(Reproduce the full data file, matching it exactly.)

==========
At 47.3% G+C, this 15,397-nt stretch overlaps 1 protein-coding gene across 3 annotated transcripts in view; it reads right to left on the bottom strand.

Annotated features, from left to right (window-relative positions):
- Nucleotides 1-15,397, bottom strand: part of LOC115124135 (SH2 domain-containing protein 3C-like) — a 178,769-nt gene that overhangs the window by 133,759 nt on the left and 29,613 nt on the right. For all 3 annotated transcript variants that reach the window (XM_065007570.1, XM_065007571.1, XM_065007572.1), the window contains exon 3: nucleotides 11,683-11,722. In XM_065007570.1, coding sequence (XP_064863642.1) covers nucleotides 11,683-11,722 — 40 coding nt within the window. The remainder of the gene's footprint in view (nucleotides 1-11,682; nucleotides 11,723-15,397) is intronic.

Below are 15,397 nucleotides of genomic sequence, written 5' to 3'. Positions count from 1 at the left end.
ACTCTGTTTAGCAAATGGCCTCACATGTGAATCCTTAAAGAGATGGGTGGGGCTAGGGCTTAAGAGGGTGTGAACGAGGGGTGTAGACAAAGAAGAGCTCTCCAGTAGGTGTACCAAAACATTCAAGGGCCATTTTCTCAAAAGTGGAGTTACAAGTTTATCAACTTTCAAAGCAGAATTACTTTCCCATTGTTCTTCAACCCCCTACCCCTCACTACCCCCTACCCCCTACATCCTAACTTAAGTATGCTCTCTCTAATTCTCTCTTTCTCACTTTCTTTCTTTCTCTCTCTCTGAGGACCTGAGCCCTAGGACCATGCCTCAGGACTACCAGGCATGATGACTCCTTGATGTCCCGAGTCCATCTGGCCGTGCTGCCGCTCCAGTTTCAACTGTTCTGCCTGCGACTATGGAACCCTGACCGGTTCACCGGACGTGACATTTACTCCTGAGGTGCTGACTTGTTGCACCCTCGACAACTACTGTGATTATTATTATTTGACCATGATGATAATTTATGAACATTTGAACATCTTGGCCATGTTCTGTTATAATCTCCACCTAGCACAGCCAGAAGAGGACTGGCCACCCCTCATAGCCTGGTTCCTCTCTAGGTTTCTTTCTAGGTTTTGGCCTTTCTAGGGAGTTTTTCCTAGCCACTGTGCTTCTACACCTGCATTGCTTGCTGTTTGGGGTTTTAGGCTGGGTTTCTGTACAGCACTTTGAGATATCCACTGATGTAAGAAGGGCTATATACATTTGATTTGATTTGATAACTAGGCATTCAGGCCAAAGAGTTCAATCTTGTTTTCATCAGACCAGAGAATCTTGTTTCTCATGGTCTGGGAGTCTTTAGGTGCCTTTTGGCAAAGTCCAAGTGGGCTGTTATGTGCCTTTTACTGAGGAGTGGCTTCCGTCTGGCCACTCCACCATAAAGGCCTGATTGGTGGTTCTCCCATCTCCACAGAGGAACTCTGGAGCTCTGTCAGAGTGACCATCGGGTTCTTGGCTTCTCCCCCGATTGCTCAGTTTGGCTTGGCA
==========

At 47.3% G+C, this 15,397-nt stretch overlaps 1 protein-coding gene across 3 annotated transcripts in view; it reads right to left on the bottom strand.

Annotated features, from left to right (window-relative positions):
- Nucleotides 1-15,397, bottom strand: part of LOC115124135 (SH2 domain-containing protein 3C-like) — a 178,769-nt gene that overhangs the window by 133,759 nt on the left and 29,613 nt on the right. For all 3 annotated transcript variants that reach the window (XM_065007570.1, XM_065007571.1, XM_065007572.1), the window contains exon 3: nucleotides 11,683-11,722. In XM_065007570.1, coding sequence (XP_064863642.1) covers nucleotides 11,683-11,722 — 40 coding nt within the window. The remainder of the gene's footprint in view (nucleotides 1-11,682; nucleotides 11,723-15,397) is intronic.

Below are 15,397 nucleotides of genomic sequence, written 5' to 3'. Positions count from 1 at the left end.
ACTCTGTTTAGCAAATGGCCTCACATGTGAATCCTTAAAGAGATGGGTGGGGCTAGGGCTTAAGAGGGTGTGAACGAGGGGTGTAGACAAAGAAGAGCTCTCCAGTAGGTGTACCAAAACATTCAAGGGCCATTTTCTCAAAAGTGGAGTTACAAGTTTATCAACTTTCAAAGCAGAATTACTTTCCCATTGTTCTTCAACCCCCTACCCCTCACTACCCCCTACCCCCTACATCCTAACTTAAGTATGCTCTCTCTAATTCTCTCTTTCTCACTTTCTTTCTTTCTCTCTCTCTGAGGACCTGAGCCCTAGGACCATGCCTCAGGACTACCAGGCATGATGACTCCTTGATGTCCCGAGTCCATCTGGCCGTGCTGCCGCTCCAGTTTCAACTGTTCTGCCTGCGACTATGGAACCCTGACCGGTTCACCGGACGTGACATTTACTCCTGAGGTGCTGACTTGTTGCACCCTCGACAACTACTGTGATTATTATTATTTGACCATGATGATAATTTATGAACATTTGAACATCTTGGCCATGTTCTGTTATAATCTCCACCTAGCACAGCCAGAAGAGGACTGGCCACCCCTCATAGCCTGGTTCCTCTCTAGGTTTCTTTCTAGGTTTTGGCCTTTCTAGGGAGTTTTTCCTAGCCACTGTGCTTCTACACCTGCATTGCTTGCTGTTTGGGGTTTTAGGCTGGGTTTCTGTACAGCACTTTGAGATATCCACTGATGTAAGAAGGGCTATATACATTTGATTTGATTTGATAACTAGGCATTCAGGCCAAAGAGTTCAATCTTGTTTTCATCAGACCAGAGAATCTTGTTTCTCATGGTCTGGGAGTCTTTAGGTGCCTTTTGGCAAAGTCCAAGTGGGCTGTTATGTGCCTTTTACTGAGGAGTGGCTTCCGTCTGGCCACTCCACCATAAAGGCCTGATTGGTGGTTCTCCCATCTCCACAGAGGAACTCTGGAGCTCTGTCAGAGTGACCATCGGGTTCTTGGCTTCTCCCCCGATTGCTCAGTTTGGCTTGGCA